The five essays that form this collection are the result of extensive desk and field research carried out in nine countries: Bangladesh, India, Nepal; Jordan, Lebanon, Turkey; Liberia; Niger; and the Philippines. The essays are part of a project by Save The Children’s Humanitarian Affairs Team, in partnership with the Humanitarian and Conflict Response Institute at the University of Manchester, and analyse understandings of humanitarian effectiveness in different geographical, social and cultural contexts and their influence on how particular responses are shaped and assessed.
The researchers used desk reviews, semi-structured and unstructured interviews with informants in capitals and field locations, focus groups with communities, and observation. Researchers sought to ensure appropriate representation of relevant communities (affected people, humanitarian workers, local officials, etc.) and organisations (international, local, UN agencies, Red Cross, NGOs, governments, etc.). The purpose of the interviews, focus groups, and the project as a whole was explained in advance to informants, with the guarantee that their contribution would remain anonymous.
The chapter on the response to Typhoon Haiyan in the Philippines reflects on the disconnect between the priorities set by humanitarian agencies, which overlooked everyday politics, and those of Filipinos. By reacting to the disaster as an exceptional event, rather than a momentous but ‘everyday’ disaster, and targeting individuals, rather than communities, in accordance with predetermined definitions of need and vulnerability, the agencies delivered assistance that was not always culturally appropriate.
Such a deficit in understanding of political and social dynamics also hindered the effectiveness of the response to the Monsoon floods in Bangladesh, India and Nepal in 2014, analysed in another chapter. Humanitarian agencies and local governments in the region speak radically different languages that widen the trust gap between them. In response to increasing attempts by South Asian governments to exert their authority over the response (relegating civil society organisations to a service provider role), humanitarian agencies react by focusing even more on short-term programmes and technical solutions, which ultimately make them accomplices of the bureaucratic structures that challenge their autonomy.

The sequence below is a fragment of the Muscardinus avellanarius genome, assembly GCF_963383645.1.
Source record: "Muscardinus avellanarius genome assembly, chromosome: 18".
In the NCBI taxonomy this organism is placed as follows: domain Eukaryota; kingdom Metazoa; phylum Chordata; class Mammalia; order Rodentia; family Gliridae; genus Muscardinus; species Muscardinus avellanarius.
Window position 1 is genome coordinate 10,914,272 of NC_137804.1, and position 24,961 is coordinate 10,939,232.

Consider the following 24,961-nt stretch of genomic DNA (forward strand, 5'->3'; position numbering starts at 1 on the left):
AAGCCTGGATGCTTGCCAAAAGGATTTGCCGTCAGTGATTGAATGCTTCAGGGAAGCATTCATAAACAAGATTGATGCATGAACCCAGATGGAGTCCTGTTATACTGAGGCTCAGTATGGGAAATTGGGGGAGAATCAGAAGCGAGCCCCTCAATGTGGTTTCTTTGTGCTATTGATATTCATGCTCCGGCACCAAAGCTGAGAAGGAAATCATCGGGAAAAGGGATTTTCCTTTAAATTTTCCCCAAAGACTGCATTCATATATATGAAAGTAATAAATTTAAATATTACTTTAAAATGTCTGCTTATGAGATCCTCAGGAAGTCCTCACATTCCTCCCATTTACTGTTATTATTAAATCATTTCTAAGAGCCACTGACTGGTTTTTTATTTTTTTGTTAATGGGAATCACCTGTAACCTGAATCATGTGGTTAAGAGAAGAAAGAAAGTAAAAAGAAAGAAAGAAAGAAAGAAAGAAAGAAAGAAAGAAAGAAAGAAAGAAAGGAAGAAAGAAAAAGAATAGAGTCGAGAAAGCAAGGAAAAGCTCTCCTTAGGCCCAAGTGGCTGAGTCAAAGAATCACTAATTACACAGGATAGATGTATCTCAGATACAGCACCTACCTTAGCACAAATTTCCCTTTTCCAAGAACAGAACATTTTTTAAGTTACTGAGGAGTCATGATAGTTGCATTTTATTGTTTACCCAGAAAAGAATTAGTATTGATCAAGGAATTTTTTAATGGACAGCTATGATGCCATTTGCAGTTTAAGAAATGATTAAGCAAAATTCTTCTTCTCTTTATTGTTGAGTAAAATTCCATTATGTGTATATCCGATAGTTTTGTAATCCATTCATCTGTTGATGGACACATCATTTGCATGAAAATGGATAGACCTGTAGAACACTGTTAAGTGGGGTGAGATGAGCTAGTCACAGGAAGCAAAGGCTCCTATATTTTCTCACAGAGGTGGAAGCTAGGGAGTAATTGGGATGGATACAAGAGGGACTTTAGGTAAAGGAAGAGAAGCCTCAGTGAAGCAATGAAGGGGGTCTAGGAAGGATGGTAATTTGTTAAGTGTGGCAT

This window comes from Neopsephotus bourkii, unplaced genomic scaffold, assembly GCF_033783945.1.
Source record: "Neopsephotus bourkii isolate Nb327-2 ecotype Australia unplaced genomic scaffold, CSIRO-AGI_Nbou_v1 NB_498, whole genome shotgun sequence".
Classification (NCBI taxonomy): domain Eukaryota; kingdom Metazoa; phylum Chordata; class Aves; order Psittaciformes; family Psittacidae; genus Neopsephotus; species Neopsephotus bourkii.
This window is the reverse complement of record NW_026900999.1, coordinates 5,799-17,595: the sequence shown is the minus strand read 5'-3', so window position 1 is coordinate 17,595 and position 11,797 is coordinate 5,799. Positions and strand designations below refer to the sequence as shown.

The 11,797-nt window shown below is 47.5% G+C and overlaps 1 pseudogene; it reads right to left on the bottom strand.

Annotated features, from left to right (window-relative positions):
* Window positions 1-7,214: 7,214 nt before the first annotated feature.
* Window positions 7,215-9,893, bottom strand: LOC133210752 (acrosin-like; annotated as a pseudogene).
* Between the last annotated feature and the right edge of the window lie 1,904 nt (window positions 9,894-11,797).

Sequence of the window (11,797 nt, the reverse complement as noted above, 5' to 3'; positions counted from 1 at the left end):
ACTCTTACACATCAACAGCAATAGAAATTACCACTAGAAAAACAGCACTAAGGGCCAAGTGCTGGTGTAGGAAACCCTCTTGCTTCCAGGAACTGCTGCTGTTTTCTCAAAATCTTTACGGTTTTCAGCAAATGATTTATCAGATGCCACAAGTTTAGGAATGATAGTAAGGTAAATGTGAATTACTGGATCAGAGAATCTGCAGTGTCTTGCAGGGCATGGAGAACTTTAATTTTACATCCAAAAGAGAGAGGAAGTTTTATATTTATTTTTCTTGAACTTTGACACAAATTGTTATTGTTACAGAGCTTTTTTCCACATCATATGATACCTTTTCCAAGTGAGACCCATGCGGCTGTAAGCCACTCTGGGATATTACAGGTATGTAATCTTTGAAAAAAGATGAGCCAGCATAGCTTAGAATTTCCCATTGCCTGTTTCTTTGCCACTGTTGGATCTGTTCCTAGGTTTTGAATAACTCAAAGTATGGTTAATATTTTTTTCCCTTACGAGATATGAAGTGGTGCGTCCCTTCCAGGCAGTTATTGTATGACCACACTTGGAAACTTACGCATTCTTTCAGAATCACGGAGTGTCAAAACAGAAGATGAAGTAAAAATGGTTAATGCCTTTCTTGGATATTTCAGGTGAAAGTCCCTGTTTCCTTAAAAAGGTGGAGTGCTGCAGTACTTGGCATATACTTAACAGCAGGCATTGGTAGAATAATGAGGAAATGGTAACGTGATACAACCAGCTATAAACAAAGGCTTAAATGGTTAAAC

As a chapter on the Syria crisis explains, complying with counter-terrorism legislation has taken precedence over any humanitarian consideration. Reporting programme activities and results to ensure no accidental link to any terrorist group becomes the priority of international humanitarian agencies and their local partners. Because of the risk aversion of donor governments, humanitarian agencies surrender their autonomy and distance themselves from those who they seek to support.
A chapter on Niger, considers how the country is considered to be in a permanent ‘state of exception’. Such exceptionality fits the ideal template for humanitarian agencies to appeal for funds, coordinate responses, and manage programmes. As a result, local perspectives of effectiveness that value the ability to stay in place or self-determination (as opposed to dependency) are dismissed.
Finally, a chapter on Liberia discusses how local capacities and priorities were bypassed in the response to the Ebola outbreak, on the grounds of the unprecedented nature of the crisis. Ignoring the repeated calls for assistance and then wrongly defining the outbreak as unprecedented, unexpected, and/or unmanageable, requiring a containment operation, excluded local people from ownership of the event and the response, presenting them as passive victims or even vectors in the transmission of the disease. That this limited the humanitarian effectiveness of the response was proven by the fact that, when given information, resources and trust, Liberians were able to control the spread of the virus.